The EU has discovered, at last, a new source of economic growth. Just about enough to deliver that magic 1%+ expansion for 2014 that the economical zombified currency block has been predicting to happen for years now. The new growth will come not from any new economic activity or value-added, but from including into the official accounts activities that constitute grey or black markets - transactions that are often illegal - drugs, prostitution, sales of stolen goods, and so on.
The basis for this miracle is the 2010 European System of Accounts which requires (comes September this year) of all EU states to include in official GDP (and GNP) accounts all "illegal economic actions [that] shall be considered as transactions when all units involved enter the actions by mutual agreement. Thus, purchases, sales or barters of illegal drugs or stolen property are transactions, while theft is not."
Wait a sec. Here's a funny one: stealing property is not a GDP-worthy activity, but selling stolen property is… It is sort of "breaking the leg is not adding to our income, but fixing a broken leg is" logic.
The rational behind harmonised treatment of grey and black markets data is that some states, where things like prostitution are legal, already include these services in GDP calculation, while others do not. Thing are, per EU, not comparable for, Netherlands and Luxembourg because of the Red Lights districts operating in one openly, and in another under the cover. From Autumn this year, all countries will do the same. And they will also add illegally-sold tobacco and alcohol
Prostitution is legal in Germany, the Netherlands, Hungary, Austria and Greece; some drugs are decriminalized in the Netherlands. Italy started to add some illegal activities into its GDP ages ago - back in 1987, the country added to its accounts estimates of the shadow economy: off-the-books business transactions which make up ca 20% of Italian GDP. This boosted Italian GDP by 18% overnight - an event that is called il sorpasso because it drove Italian GDP up to exceed that of the UK.
Poland did same earlier this year, with its GDP about to start covering proceeds from prostitution, drugs trafficking, alcohol and tobacco smuggling. Based on GUS (the CSO of Poland) estimates, in 2010 these accounted for some 1.17% of GDP.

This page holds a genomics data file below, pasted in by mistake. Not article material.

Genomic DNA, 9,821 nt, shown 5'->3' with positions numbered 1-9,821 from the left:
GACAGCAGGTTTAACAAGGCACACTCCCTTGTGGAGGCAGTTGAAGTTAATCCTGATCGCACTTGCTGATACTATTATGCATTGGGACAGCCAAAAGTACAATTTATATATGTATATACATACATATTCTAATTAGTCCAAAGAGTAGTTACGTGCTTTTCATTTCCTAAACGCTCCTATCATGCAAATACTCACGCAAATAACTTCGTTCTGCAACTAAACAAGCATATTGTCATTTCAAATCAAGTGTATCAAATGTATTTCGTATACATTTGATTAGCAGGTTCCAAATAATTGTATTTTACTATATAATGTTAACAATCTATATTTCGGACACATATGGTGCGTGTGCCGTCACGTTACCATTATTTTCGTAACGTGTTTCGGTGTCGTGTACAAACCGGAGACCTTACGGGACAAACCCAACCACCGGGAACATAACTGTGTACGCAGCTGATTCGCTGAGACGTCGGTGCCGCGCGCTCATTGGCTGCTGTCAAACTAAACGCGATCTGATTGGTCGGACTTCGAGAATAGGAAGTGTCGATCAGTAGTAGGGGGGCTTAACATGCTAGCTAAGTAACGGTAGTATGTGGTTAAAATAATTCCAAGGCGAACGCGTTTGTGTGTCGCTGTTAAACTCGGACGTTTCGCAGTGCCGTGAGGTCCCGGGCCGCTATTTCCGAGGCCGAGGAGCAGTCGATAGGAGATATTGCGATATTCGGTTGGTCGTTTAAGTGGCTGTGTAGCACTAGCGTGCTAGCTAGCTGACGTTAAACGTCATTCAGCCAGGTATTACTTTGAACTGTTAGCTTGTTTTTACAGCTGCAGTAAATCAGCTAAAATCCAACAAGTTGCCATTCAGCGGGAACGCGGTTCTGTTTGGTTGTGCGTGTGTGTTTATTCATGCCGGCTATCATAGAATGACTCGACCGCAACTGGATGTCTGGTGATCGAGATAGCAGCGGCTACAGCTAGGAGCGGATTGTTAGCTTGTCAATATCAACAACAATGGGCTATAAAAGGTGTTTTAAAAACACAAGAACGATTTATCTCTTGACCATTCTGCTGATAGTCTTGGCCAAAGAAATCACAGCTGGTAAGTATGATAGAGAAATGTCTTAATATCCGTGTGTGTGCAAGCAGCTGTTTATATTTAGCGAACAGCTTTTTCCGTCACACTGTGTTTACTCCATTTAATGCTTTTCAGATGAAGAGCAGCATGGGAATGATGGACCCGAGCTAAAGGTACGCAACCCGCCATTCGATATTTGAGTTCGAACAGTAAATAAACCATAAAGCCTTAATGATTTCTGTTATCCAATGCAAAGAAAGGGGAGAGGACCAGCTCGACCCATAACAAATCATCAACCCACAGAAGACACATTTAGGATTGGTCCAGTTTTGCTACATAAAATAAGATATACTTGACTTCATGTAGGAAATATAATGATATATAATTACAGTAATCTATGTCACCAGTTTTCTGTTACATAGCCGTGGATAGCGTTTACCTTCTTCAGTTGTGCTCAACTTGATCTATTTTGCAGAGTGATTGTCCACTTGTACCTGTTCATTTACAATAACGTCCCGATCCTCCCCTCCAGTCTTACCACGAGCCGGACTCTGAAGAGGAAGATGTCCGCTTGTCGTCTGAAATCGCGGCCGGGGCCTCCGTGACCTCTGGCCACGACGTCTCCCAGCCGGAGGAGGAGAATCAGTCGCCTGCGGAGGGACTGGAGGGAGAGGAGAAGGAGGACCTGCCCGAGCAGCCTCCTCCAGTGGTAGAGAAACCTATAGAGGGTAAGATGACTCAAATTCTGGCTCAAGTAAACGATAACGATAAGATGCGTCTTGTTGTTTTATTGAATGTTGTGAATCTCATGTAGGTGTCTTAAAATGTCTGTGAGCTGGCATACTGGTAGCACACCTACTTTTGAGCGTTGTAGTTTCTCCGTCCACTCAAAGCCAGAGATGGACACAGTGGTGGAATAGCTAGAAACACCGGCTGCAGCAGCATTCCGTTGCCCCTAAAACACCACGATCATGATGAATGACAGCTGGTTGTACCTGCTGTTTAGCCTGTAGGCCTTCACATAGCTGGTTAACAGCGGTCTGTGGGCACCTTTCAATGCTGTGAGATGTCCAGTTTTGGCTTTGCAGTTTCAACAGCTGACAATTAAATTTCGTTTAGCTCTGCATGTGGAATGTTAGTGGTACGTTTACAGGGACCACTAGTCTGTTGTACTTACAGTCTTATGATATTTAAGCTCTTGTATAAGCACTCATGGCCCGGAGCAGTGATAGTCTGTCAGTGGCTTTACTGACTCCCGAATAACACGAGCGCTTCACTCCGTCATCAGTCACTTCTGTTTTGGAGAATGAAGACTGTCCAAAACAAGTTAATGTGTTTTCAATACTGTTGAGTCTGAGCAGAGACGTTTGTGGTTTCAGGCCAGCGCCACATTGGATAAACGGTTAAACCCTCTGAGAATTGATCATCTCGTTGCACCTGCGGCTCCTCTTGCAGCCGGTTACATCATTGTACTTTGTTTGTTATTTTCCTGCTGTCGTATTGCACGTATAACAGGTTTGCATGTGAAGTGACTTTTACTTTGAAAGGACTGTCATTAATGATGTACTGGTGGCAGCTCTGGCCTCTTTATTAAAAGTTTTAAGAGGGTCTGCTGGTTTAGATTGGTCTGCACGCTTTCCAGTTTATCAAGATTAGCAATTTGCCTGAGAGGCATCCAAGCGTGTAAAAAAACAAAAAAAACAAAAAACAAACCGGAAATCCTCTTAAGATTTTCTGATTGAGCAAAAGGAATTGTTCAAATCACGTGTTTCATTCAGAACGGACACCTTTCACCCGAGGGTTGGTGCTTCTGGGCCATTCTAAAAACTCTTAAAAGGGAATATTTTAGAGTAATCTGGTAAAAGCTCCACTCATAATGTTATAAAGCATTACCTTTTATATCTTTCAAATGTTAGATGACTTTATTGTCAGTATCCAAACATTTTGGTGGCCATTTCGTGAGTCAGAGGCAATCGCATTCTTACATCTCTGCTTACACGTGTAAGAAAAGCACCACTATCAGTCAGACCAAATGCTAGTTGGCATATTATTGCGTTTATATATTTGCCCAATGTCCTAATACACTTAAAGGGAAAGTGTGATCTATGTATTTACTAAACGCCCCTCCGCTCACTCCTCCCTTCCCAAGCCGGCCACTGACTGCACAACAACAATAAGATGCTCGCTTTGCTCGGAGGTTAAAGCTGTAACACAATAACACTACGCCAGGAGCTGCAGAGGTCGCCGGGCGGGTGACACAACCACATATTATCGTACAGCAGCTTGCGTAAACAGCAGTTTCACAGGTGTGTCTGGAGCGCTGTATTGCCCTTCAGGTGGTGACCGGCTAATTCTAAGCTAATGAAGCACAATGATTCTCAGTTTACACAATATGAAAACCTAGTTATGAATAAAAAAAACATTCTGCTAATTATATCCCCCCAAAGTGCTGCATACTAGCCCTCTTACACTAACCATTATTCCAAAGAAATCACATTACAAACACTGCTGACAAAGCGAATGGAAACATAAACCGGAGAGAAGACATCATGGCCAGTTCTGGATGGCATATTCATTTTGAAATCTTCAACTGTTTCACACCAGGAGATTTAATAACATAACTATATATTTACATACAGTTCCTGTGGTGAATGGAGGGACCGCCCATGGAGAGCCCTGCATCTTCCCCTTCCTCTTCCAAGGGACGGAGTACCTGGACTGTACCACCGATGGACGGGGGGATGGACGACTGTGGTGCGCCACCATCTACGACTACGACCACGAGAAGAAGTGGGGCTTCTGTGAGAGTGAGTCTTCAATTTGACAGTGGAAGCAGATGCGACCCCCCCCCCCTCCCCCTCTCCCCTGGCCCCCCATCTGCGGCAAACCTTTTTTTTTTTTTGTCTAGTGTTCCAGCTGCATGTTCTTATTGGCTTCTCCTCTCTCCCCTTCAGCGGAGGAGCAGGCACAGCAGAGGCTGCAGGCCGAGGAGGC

Outside the EU, other countries are also factoring in illicit trade and transactions into their GDP. South Africa has been at this game since 2009, with GDP revised up by a modest 0.2% to take account of unobserved economy.
With 'new activities' added, Italy's GDP is expected to rise 2% in 2014, while French GDP will boll in by 3.2%, UK boost will be 'modest' 0.7%. And so on… Spain's shadow economy runs in excess of 20% of GDP. If bribes (some are voluntary, others can be extorted) are included, Europe's GDP will take a massive positive charge.
Here is the UK note on 'methodologies' to be used in estimating the new 'additions'. It is worth noting that the UK already includes illegally smuggled tobacco and alcohol estimates into its GDP, and these add some £300mln to the economy. Here is the Danish government report on the same, showing smuggling accounting for 2% of GDP adjustment. This is from 2005 when the Government adopted inclusion of some of the illegal activities into its GDP calculations. And dating even further back, the OECD guidebook on inclusion of illegal activities into accounts: here. Here is a fascinating paper from 2007 on Croatia's accession to the EU, meeting Maastricht Criteria targets and inclusion of illegal transactions into GDP.
The net result: deficits and debt levels will officially fall compared to GDP. Even private debts, still rising for now, will see rates of growth slowing down...
Of course, Ireland's Stuffbrokers have rejoiced at the thought of CSO boosting the GDP by counting in activities that can land one in jail. Per Irish Examiner report (here): "Davy chief economist Conall MacCoille said while the inclusion of the statistics might help the Government reach its deficit target of 4.8%, the activity is contributing nothing to the exchequer. “Of course we are delighted to see the CSO capture as much economic activity in the GDP figures as possible, but the fact is that this activity is not taxed. If might help push up the GDP figure, but it will not contribute anything to the exchequer,” he said."
Read: Happy times (higher GDP) could have been even happier (tax revenues boost), but we'd settle for anything that might push up the value of Government bonds... (Who's one of the largest dealers selling said bonds?...)
Thus, do expect congratulatory statements about 'austerity working', 'reforms yielding benefits' and 'recovery taking hold' blaring out of radio and TV sets next time pass the 'Happi-Ending' Massage Parlour or a methadone clinic…
Next step: Yanukovich era corruption 'activities' added to Ukraine's GDP. That should lower country CDS from sky-high 960s to Norwegian 13s… Happy times finally arriving to world's economic basket cases, riding on a dodgy stats bandwagon.